You may top up your CPF Special Account (SA), which pays an interest of 4% on your balances. You may also consider investing in stocks and bonds listed on the Singapore Exchange.
For example, the SPDR Straits Times Index Exchange Traded Fund (SPDR STI ETF) and the ABF Singapore Bond Index Fund give you exposure to the biggest companies in Singapore and highly-rated government-linked bonds respectively. The SPDR STI ETF delivered close to 24.761% in the past 10 years and 7.4% in the last 15 years, while the ABF Singapore Bond Index Fund delivered close to 2.68% since its inception in 2005.
Other investment tools include unit trusts and investment linked insurance plans.
Besides cash savings, you may choose to invest your CPF Ordinary Account (OA) monies. It was reported in September 2017 that 78% of people who invested their CPF Ordinary Account (OA) monies achieved a return that beat 2.5% – the interest that CPF OA pays.
You can find out more about some these investments on Aviva’s Navigator platform.
Many people regard their home purchase in Singapore as investments and upgrade to bigger and more expensive properties as soon as they think they can afford, subjecting themselves to hefty mortgage obligations.
In the past, residential property prices in Singapore have appreciated significantly, rewarding investors handsomely. This trend may not continue going forward as Singapore is now a developed country, with a relatively matured real estate market.
By purchasing a home that you can comfortably afford, you will not be risking your financial well-being during downturns, where you may be forced to sell your property at a loss if you are unable to meet the monthly mortgage repayments.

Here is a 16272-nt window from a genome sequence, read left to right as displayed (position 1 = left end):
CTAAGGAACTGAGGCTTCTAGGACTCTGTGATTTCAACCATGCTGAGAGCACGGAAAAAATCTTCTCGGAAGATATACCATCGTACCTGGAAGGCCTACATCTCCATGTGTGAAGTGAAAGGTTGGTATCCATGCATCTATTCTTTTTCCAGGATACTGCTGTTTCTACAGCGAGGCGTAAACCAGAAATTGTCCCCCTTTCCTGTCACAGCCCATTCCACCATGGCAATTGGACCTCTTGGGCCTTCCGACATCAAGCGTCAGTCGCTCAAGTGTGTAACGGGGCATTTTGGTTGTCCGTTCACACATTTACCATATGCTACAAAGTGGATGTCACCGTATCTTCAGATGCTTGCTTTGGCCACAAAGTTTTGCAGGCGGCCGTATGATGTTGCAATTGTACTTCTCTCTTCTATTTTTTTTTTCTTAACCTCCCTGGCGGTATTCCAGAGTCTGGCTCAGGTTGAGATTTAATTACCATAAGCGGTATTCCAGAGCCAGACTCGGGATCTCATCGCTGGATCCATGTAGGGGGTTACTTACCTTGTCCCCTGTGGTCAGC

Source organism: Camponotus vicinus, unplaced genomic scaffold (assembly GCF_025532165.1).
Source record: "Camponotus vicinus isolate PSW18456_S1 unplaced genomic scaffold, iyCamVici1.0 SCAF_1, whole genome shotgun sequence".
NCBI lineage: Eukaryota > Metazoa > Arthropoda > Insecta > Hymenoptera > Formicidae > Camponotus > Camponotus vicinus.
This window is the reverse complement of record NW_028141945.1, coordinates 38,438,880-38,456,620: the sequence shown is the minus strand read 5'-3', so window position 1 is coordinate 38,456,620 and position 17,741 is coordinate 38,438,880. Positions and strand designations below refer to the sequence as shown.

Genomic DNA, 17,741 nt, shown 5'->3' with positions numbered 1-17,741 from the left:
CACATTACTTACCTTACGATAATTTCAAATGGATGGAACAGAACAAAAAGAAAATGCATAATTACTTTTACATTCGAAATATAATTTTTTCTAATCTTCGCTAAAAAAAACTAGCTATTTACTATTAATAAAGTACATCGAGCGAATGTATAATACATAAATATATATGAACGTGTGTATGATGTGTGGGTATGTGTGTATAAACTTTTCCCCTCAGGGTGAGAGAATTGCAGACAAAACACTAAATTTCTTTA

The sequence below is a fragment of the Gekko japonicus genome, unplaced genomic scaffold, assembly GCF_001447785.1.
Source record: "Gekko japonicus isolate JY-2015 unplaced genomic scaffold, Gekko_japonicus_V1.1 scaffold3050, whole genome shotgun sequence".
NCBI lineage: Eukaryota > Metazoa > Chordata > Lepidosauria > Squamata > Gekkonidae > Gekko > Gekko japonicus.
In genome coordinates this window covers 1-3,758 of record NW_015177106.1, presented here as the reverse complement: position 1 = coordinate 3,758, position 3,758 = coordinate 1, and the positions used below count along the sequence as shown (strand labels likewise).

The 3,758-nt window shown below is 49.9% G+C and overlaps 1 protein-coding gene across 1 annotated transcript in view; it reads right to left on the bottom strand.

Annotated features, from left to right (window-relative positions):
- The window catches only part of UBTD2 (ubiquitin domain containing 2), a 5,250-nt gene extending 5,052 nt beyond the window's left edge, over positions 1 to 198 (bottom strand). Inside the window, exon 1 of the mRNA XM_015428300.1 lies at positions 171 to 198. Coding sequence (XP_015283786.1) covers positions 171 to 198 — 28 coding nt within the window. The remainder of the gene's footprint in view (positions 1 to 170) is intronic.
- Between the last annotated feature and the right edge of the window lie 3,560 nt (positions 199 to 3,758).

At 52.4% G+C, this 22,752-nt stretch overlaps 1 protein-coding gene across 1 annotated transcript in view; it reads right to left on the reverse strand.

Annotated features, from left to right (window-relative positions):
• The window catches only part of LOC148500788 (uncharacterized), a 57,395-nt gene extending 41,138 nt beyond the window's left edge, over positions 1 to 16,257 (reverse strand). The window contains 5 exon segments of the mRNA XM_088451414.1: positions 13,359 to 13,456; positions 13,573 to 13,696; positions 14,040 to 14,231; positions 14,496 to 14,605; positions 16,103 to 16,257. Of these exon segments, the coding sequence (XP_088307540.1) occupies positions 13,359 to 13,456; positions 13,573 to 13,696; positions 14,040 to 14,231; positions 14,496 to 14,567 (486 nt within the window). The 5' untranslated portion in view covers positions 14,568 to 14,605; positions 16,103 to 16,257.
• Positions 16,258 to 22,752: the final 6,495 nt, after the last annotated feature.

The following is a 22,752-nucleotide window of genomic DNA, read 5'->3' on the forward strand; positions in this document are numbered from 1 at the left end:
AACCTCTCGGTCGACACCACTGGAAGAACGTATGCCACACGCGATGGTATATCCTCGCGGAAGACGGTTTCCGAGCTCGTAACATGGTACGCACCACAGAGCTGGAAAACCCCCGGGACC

Without overstretching yourself in the property market, you can choose to invest the additional cash you may have.
Debt is a natural part of every Singaporean’s life. To afford a home, majority of people have to take up a property loan. As explained earlier, this is healthy if you buy a home you can comfortably afford.
However, debts such as student loans, personal loans, car loans and credit card debts can be extremely unhealthy with its high interest rates. By forking out large interest payments on these loans, you are putting yourself at risk of becoming overstretched as well as not setting aside enough for your retirement.
#7 Duration of your retirement
With life expectancy gradually rising over the years, people could be living far longer in the next 30 years. The average life expectancy in Singapore today is 80.6 and 85.1 for males and females respectively, almost seven years longer than it was in 1990.
With the retirement age in Singapore set at 62, this gives you about 20 years in retirement. If you set aside a sum to last you just 20 years today, you may be at risk of outliving your own retirement funds.
This is why you need to ensure you are prudently setting aside enough for yourself in retirement.
Life after retirement
Life after you retire will play an equally big role as the one before you retire.
Your health will heavily influence the spending power you are able to retain. With healthcare cost rising faster than general inflation rates, poor health can cripple your financial well-being very quickly. This is why you should not neglect keeping fit and active while you are young. You should also cover yourself with adequate health insurance coverage while you are young so that you do not have any exclusions tied to your policies in your later years.
Lastly, even while you’re in retirement, it doesn’t mean that you should not invest your money. With over 20 years to go, you still need to invest part of your money to ensure it continues to grow.
Aviva’s Navigator allows you to find suitable funds that invest into both equity and bonds that pay out dividends to supplement your retirement income or continue growing your portfolio.
To find out more about Navigator, speak to your preferred financial adviser representative or leave down your details in the form below and we’ll be in touch.